Thanksgiving Dinner, Travel, Black Friday Shopping More Expensive Due To Inflation

Photo Credit: Robert Couse-Baker

By Bethany Blankley [The Center Square contributor] –

As Americans prepare for Thanksgiving this year, traveling and cooking a family dinner will be significantly more expensive.

Inflation has increased by more than 6.2% this year, according to the consumer price index (CPI), representing the highest rate of price hikes in nearly 31 years.

In January 2021, before Biden “took over the presidency, annual inflation was at a stable 1.4 percent,” Americans for Tax Reform notes. “While inflation has already hit American families hard, President [Joe] Biden is pushing policies which would make this problem even worse.”

Alfredo Ortiz, president and CEO of the Job Creators Network, argued earlier this year, before inflation and gas prices hit current highs, that “President Biden has repeatedly promised that he won’t raise taxes on American families earning less than $400,000 per year. Yet widespread and growing inflation due to his policies is – at least indirectly – breaking that promise. Call it the Biden inflation tax.”

Those traveling this holiday season can expect to pay more at the pump as gas prices increased 49.6% year-over-year, according to CPI; fuel oil increased 59.1%.

While gathering with friends and family, consumers can expect to pay more to heat their homes, as electricity costs increased by 6.5%, utility gas service increased 28.1%, and propane, kerosene, and firewood increased by 34.7% over the same time period.

Most Americans are already seeing the higher prices at the grocery store. Overall, food costs are up 5.3% from last year. Americans are paying 11.9% more for meats, poultry, fish and eggs. They’re also paying 20% more for bacon and similar products. Pork chops cost 15.9% more than they did last year and uncooked beef steaks cost 24.2% more.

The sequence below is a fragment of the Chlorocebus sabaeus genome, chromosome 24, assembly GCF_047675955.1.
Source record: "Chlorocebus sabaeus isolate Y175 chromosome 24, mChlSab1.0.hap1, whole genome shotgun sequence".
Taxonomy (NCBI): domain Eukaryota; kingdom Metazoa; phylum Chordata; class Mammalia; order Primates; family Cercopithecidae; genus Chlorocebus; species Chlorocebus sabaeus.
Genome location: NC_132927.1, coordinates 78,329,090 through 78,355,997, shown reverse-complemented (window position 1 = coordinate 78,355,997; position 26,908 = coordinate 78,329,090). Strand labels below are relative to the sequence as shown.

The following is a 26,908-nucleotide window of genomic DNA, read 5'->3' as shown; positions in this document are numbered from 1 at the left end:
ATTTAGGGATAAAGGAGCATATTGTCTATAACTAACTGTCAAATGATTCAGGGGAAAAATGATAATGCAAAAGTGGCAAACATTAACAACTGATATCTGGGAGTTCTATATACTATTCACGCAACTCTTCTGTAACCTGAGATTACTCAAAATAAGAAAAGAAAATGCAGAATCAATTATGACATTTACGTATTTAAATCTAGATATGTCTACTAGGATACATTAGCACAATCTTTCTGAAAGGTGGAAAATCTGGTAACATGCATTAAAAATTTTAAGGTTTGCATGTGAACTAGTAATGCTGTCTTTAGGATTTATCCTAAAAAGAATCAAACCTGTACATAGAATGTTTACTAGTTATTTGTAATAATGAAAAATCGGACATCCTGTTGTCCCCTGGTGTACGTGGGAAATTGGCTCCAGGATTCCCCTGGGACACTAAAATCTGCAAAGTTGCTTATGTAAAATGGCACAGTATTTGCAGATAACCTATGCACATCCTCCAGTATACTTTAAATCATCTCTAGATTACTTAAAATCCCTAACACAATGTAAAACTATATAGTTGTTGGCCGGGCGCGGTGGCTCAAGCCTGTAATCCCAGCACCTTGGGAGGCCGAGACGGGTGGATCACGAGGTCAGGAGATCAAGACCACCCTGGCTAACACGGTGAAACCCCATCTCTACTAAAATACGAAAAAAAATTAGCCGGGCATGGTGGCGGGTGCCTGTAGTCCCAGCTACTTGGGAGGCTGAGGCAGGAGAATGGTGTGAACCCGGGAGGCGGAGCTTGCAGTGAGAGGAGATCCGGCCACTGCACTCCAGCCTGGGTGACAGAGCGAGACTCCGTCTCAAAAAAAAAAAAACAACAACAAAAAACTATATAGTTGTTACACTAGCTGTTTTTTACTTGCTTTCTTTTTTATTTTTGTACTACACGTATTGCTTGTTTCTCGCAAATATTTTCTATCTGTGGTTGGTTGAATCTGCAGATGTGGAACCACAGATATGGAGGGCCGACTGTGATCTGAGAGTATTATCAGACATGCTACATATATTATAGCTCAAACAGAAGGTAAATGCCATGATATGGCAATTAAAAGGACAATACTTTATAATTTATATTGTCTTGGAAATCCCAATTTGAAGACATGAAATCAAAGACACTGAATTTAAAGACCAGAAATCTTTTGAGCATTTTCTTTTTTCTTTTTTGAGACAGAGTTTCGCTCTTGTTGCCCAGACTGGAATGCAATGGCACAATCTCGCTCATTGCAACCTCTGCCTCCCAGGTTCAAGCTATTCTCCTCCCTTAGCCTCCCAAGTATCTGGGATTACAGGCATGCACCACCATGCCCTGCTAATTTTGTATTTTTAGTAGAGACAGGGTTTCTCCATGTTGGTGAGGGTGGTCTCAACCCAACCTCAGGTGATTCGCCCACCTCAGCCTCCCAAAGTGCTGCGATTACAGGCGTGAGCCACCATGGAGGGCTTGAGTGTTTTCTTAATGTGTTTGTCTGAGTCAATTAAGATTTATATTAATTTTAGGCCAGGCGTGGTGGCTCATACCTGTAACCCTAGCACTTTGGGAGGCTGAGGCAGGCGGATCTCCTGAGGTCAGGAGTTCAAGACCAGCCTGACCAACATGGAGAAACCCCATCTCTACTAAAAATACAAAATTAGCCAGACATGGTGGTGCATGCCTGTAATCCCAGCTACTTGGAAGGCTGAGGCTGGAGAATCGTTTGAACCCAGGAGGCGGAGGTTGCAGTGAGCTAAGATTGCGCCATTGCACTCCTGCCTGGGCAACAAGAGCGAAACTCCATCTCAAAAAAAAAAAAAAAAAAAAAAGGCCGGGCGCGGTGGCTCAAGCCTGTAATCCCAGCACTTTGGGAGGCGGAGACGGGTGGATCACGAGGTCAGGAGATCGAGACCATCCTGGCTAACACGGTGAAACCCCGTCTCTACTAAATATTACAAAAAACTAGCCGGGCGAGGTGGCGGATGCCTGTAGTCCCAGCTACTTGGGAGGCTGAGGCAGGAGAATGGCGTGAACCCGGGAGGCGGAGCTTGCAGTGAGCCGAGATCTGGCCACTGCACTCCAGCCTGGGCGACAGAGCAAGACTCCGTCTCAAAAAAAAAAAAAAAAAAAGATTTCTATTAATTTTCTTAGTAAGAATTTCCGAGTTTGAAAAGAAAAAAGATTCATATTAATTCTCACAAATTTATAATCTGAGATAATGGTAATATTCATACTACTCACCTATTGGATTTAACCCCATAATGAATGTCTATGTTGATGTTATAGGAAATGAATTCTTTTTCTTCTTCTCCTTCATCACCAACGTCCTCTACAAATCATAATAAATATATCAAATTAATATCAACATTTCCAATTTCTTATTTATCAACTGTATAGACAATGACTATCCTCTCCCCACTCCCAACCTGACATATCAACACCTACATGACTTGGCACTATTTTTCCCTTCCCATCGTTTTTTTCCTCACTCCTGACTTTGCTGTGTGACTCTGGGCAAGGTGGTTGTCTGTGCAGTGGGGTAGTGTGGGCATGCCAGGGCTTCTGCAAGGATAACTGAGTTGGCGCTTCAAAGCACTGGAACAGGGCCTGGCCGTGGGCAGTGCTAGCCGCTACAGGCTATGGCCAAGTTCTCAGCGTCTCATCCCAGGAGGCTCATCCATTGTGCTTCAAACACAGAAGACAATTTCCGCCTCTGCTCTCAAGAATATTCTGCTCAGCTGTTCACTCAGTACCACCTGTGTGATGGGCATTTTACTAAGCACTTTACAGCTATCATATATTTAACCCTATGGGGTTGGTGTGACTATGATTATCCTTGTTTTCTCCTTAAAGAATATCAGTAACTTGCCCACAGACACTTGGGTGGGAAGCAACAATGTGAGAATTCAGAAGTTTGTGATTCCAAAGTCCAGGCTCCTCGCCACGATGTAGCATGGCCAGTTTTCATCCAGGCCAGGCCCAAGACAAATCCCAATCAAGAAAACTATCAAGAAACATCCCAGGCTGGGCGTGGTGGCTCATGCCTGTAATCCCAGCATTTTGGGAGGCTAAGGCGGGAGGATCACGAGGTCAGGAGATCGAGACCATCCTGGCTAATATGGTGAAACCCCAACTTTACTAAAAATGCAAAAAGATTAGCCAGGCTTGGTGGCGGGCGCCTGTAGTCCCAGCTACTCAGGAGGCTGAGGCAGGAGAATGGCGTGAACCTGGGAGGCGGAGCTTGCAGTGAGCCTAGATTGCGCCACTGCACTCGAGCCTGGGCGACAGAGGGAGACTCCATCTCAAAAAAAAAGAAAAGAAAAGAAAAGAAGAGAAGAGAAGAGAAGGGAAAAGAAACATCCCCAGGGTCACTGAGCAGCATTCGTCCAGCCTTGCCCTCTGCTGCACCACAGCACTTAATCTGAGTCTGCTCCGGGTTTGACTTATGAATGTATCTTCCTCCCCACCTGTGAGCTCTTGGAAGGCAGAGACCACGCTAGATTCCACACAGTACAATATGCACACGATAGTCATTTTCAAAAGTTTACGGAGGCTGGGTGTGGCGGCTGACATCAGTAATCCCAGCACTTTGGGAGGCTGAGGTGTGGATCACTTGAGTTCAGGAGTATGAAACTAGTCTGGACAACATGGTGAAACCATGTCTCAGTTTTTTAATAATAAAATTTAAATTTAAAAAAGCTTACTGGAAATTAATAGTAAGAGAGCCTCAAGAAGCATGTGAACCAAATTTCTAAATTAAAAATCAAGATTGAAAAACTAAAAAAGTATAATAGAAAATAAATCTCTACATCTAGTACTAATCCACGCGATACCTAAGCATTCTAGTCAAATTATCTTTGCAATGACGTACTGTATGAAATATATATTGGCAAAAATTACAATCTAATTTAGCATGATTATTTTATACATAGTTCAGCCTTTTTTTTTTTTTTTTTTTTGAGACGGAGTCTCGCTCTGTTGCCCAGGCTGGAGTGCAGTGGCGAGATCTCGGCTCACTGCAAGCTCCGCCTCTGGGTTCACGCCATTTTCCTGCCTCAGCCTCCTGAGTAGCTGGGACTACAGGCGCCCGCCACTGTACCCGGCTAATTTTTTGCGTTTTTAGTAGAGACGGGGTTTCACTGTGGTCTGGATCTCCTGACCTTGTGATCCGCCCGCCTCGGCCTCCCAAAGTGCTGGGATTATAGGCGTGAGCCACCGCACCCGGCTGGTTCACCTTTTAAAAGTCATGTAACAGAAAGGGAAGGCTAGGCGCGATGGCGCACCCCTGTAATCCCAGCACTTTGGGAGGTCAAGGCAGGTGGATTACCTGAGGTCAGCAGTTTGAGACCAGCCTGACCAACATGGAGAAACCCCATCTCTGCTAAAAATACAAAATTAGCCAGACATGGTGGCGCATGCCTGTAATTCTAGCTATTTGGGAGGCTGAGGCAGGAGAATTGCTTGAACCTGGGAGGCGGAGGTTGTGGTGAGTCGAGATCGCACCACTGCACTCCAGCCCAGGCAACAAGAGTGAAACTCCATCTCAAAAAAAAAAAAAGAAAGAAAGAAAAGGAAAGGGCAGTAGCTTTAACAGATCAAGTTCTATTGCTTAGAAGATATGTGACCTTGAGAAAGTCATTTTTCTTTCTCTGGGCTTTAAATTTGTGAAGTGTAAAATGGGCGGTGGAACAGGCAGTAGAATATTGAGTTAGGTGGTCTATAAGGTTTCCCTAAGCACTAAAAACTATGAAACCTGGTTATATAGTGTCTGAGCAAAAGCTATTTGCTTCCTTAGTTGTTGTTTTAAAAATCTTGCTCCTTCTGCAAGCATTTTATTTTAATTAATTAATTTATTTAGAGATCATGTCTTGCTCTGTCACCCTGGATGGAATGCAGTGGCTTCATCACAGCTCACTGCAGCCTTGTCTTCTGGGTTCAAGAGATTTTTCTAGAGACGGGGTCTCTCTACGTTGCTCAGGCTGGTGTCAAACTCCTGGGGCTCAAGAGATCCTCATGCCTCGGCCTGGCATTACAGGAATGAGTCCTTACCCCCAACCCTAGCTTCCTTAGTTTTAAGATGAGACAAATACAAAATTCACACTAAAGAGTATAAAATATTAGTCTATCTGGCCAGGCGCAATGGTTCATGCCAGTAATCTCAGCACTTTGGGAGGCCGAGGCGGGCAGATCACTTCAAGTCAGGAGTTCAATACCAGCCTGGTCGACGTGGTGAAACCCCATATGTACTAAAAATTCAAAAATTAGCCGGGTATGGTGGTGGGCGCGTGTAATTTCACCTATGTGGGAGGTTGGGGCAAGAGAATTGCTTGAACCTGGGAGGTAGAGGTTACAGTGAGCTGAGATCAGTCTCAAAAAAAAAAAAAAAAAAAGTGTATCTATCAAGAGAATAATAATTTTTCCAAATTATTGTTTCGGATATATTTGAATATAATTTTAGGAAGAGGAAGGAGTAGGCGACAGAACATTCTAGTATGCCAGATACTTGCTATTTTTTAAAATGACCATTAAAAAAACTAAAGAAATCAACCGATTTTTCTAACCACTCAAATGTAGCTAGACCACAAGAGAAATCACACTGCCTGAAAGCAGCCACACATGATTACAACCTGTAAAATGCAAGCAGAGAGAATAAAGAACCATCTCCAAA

Coffee drinkers are paying 4.7% more. Restaurant prices increased by 5.3% from last year.

For those not staying with family, lodging away from home will cost 22.3% more than last year.

Furniture and bedding costs are up 12% more than last year.

If Americans are planning on camping this holiday season, sporting goods now cost at least 8.7% more than they did last year.

Consumers can expect to pay 6.6% more on appliances, 26.4% more on used cars and trucks, and 9.8% more on new cars and trucks.


According to the most recent consumer inflation expectations survey published by the New York Federal Reserve, short-term inflation expectations, looking one year ahead, rose in October to 5.7%, the highest in the history of the series.

The medium-term inflation expectations, looking three years ahead, remained unchanged from the prior month’s level of 4.2%, also a record high.

***Click HERE to support Conservative Journalism in Tennessee. We can’t bring you articles like this without your support!***

While Biden administration officials and Fed policymakers repeatedly claim high inflation is temporary, Ortiz argued inflation “acts the same way as a tax by reducing the value of earnings. It devastates retirees and those on fixed incomes by making them poorer through no fault of their own. And it hurts small businesses, which must constantly raise prices, reducing sales and alienating customers.”

“Not only does inflation harm consumers by increasing household costs, but it can also have long lasting economic damage,” ARP argues, because inflation erodes purchasing power especially when wages don’t increase.

According to Bureau of Labor Statistics data, seasonally adjusted real average weekly earnings decreased 0.9% in June prior to inflation skyrocketing. Seasonally adjusted real average hourly earnings have also declined by 1.7% over the last year.

In addition to the CPI, the producer index also increased by 8.6% over 12 months ending in October, the highest since 2008.


About the Author: Bethany Blankley is a writer at the Center Square, Patheos/Hedgerow, political analyst and former press secretary at Capitol Hill / NY / WDC. Follow Bethany on Twitter @BethanyBlankley.

Leave a Reply

Your email address will not be published. Required fields are marked *